Mr. Peter Robinson: To ask the Secretary of State for Northern Ireland what assessment he has made of the extent to which the health service in Northern Ireland is meeting recommended waiting times for (a) an initial consultation and (b) operations. 
I have set targets this year to ensure that no patient is waiting more than 12 months for in-patient or day case treatment by 31 March, with shorter waiting times for major joint replacement surgery (nine months), cataract surgery (six months), and cardiac
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surgery (six months). Excellent progress has been made to date and provisional figures indicate that hospitals here are on course to achieve these waiting time targets. I will make an announcement on the achievement of these targets on 3 April 2006.
With regard to waiting times for an initial consultation, current waiting times are much too long, with one in nine of the population waiting for a first out-patient appointment. I have set a target to ensure that no patient is waiting more than 13 weeks by 31 March 2008 and in January this year I announced a major overhaul of out-patient services to ensure that this target is achieved.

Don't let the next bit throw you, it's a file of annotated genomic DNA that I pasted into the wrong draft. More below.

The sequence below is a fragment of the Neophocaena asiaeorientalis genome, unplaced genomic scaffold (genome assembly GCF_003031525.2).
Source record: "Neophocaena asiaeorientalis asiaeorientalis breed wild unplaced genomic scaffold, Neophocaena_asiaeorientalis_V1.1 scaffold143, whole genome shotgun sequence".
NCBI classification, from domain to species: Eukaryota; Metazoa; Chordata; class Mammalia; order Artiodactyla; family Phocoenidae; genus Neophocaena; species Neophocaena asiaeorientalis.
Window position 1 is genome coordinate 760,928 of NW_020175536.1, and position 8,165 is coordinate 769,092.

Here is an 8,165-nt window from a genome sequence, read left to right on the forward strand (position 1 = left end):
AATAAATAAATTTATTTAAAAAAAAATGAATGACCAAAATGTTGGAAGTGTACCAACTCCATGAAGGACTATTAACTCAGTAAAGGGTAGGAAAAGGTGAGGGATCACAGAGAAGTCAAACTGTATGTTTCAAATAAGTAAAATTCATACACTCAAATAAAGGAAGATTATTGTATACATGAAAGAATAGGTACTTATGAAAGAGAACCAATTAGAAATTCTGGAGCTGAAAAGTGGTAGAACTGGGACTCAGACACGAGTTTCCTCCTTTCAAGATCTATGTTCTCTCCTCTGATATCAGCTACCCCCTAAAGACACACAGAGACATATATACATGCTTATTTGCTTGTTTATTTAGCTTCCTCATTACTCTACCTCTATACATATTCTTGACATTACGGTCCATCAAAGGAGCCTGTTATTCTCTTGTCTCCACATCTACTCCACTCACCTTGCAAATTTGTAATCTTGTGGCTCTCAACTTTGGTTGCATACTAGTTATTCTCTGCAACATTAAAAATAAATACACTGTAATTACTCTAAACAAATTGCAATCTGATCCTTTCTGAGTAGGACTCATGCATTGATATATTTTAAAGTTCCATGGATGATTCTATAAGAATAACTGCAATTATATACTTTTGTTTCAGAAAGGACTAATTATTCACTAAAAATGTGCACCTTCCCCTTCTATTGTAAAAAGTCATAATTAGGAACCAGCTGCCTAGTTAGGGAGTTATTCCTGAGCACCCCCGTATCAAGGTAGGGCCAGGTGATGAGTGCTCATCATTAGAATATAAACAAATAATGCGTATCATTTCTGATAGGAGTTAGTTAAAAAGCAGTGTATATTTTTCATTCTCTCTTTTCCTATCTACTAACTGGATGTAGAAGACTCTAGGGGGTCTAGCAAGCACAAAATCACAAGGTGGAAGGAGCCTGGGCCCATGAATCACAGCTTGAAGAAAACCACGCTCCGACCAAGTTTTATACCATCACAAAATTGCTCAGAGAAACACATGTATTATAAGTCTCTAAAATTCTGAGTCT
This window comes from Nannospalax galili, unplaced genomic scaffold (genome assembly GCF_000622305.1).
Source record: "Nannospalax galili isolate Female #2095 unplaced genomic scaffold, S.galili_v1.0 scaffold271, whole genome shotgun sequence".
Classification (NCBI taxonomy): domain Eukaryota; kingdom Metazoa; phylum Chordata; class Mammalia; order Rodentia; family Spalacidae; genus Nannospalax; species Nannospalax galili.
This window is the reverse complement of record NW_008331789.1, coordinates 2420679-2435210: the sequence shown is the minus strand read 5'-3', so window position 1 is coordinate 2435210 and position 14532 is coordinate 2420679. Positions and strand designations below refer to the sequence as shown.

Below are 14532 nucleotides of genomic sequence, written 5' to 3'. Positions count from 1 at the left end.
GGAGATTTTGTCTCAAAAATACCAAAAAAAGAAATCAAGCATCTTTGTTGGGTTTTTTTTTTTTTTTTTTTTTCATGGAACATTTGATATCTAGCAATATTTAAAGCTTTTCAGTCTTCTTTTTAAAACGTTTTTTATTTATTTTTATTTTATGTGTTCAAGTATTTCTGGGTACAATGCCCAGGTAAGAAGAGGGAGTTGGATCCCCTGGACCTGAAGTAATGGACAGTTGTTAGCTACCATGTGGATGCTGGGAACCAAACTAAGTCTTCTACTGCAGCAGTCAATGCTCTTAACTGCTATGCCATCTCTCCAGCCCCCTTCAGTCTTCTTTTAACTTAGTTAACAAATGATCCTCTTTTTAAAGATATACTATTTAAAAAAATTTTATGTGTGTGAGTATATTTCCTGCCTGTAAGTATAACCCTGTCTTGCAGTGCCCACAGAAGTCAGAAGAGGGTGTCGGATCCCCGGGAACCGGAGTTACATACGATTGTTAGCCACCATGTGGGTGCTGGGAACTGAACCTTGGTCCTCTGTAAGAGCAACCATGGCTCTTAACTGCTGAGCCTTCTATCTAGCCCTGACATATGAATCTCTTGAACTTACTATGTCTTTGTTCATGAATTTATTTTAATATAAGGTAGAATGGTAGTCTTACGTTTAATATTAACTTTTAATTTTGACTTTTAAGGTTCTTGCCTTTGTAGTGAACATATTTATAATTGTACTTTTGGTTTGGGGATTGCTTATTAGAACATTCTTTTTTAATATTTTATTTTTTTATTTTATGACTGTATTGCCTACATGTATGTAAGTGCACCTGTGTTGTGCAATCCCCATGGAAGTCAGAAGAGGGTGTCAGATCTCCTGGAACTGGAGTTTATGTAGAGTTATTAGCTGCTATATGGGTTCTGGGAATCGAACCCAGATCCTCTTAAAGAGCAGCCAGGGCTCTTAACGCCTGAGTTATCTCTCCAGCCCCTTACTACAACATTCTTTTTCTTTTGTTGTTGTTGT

Angela E. Smith: My colleague Lord Rooker, has carefully reviewed the options, and taking account of questions of affordability, value for money and sustainability, he will not approve payments which last year cost some £800,000 in total and ranged from around £40,000 to £70,000 per vessel for a tie-up period of just under 11 weeks. In the current climate of competing resource pressures, a transitional aid scheme could result in less money for urgent projects like infrastructure improvements at Northern Ireland fishing ports.
The council tax base used in the 200607 formula grant settlement was 17,979,549 band D equivalent properties. In distributing formula grant, we do not make assumptions about the amount that authorities should spend on services neither do we make assumptions about the average level of council tax.
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John Hemming: To ask the Deputy Prime Minister what assumptions of the rate of inflation are being used in calculating increases in the assumed value for council tax; whether the change between the 200506 assumed national council tax and the 200607 implicit national council tax is estimated to be more or less than the forecast rate of inflation; and if he will take steps to ensure that policy assumptions are not made that council tax rises will rise at a rate higher than inflation. 
Mr. Woolas: In distributing formula grant, we did not make an assumption about the level of national council tax in 200607. Council tax levels are set by local authorities themselves; they are not set by central Government.
John Hemming: To ask the Deputy Prime Minister what criteria are used to determine whether council tax increases by individual authorities trigger capping; and whether there is an absolute figure above which a council tax increase is deemed too high. 
Mr. Woolas: I announced in my statement to the House on 27 March 2006, Official Report, columns 56769, about council tax that the principles determined by my right hon. Friend, the Deputy Prime Minister, as Secretary of State, were that authorities' 200607 budget requirements were excessive: